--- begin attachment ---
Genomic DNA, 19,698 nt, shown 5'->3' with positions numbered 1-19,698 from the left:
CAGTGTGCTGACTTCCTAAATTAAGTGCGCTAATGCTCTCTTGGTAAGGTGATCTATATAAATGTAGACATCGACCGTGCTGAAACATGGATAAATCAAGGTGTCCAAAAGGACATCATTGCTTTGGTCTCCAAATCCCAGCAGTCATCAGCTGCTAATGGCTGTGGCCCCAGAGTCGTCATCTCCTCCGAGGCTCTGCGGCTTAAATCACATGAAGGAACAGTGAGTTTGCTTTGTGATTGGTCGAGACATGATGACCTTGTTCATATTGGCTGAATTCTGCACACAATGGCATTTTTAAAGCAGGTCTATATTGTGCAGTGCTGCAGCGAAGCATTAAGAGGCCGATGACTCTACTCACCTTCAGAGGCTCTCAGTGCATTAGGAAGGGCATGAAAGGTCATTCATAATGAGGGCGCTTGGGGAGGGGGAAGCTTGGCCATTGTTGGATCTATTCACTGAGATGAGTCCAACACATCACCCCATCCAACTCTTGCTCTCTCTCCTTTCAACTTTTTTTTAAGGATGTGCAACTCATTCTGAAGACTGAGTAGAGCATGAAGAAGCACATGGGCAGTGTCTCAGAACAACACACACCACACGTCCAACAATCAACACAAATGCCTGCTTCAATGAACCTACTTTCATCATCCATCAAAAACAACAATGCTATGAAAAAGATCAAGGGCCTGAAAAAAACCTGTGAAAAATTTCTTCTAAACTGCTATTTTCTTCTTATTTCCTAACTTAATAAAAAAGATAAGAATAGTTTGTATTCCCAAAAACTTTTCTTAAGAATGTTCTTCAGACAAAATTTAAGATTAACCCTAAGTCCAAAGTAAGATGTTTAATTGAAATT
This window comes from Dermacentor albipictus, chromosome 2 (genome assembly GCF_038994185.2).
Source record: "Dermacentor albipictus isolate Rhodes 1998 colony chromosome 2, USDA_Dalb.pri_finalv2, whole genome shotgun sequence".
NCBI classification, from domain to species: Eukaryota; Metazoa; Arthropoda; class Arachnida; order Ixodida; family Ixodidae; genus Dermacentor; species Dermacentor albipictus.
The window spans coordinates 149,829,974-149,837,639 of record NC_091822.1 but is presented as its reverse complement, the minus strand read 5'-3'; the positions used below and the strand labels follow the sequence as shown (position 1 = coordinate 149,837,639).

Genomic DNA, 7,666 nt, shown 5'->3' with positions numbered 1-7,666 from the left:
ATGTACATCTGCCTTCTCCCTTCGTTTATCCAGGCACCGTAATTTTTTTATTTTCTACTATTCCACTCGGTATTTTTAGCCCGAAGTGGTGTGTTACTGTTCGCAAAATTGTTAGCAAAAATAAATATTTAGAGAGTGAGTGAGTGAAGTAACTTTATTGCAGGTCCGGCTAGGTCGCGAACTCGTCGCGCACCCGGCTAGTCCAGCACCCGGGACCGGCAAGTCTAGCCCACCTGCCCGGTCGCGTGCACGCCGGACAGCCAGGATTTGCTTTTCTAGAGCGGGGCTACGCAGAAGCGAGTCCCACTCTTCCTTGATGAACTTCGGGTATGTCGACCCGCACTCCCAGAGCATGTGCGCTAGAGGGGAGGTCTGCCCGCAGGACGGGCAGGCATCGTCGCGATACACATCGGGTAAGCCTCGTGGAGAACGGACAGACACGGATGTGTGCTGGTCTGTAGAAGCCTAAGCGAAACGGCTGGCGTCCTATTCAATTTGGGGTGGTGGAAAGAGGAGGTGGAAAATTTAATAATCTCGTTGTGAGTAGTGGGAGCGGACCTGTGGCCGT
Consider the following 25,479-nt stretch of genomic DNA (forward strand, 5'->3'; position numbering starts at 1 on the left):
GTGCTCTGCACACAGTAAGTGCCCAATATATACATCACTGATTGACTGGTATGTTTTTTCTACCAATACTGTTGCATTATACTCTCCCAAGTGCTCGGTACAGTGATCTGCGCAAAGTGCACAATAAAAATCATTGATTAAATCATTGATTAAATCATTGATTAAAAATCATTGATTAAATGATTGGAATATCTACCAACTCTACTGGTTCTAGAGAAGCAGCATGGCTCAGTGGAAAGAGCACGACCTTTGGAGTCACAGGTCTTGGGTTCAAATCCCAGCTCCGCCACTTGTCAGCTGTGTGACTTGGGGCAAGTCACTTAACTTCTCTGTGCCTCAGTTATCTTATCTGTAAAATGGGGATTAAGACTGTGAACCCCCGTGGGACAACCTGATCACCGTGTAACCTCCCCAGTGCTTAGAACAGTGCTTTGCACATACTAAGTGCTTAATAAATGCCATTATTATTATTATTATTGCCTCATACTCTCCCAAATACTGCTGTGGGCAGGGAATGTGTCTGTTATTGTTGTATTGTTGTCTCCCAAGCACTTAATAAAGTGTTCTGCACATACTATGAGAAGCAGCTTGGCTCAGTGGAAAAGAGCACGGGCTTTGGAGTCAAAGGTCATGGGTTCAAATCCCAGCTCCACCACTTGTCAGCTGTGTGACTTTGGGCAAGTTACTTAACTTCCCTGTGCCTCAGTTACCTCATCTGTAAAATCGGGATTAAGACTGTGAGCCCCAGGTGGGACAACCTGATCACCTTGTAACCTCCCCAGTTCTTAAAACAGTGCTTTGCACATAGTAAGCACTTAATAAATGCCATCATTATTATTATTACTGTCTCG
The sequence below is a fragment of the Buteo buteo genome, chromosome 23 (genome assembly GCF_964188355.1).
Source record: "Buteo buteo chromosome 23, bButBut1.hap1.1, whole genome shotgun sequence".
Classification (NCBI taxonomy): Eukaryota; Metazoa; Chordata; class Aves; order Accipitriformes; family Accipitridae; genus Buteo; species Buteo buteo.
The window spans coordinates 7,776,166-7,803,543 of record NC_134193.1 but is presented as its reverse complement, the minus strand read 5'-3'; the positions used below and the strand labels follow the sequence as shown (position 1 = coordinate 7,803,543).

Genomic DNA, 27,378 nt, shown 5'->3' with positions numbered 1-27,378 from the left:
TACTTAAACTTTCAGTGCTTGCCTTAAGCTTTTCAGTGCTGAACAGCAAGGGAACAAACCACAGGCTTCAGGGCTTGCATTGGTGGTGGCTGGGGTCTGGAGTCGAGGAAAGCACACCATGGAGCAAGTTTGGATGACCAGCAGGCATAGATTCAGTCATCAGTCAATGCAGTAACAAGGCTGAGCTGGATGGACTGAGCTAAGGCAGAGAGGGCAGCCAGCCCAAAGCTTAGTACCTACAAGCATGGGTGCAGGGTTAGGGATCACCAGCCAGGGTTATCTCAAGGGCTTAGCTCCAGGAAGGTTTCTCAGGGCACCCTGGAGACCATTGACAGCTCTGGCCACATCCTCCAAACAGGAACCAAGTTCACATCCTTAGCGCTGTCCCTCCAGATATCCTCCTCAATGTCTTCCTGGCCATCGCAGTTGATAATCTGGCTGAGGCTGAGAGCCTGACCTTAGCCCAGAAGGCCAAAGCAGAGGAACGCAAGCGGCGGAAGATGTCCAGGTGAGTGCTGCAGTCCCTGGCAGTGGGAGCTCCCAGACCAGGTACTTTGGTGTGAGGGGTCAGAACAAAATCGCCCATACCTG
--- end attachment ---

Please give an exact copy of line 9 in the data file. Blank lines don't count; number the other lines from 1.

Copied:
Consider the following 25,479-nt stretch of genomic DNA (forward strand, 5'->3'; position numbering starts at 1 on the left):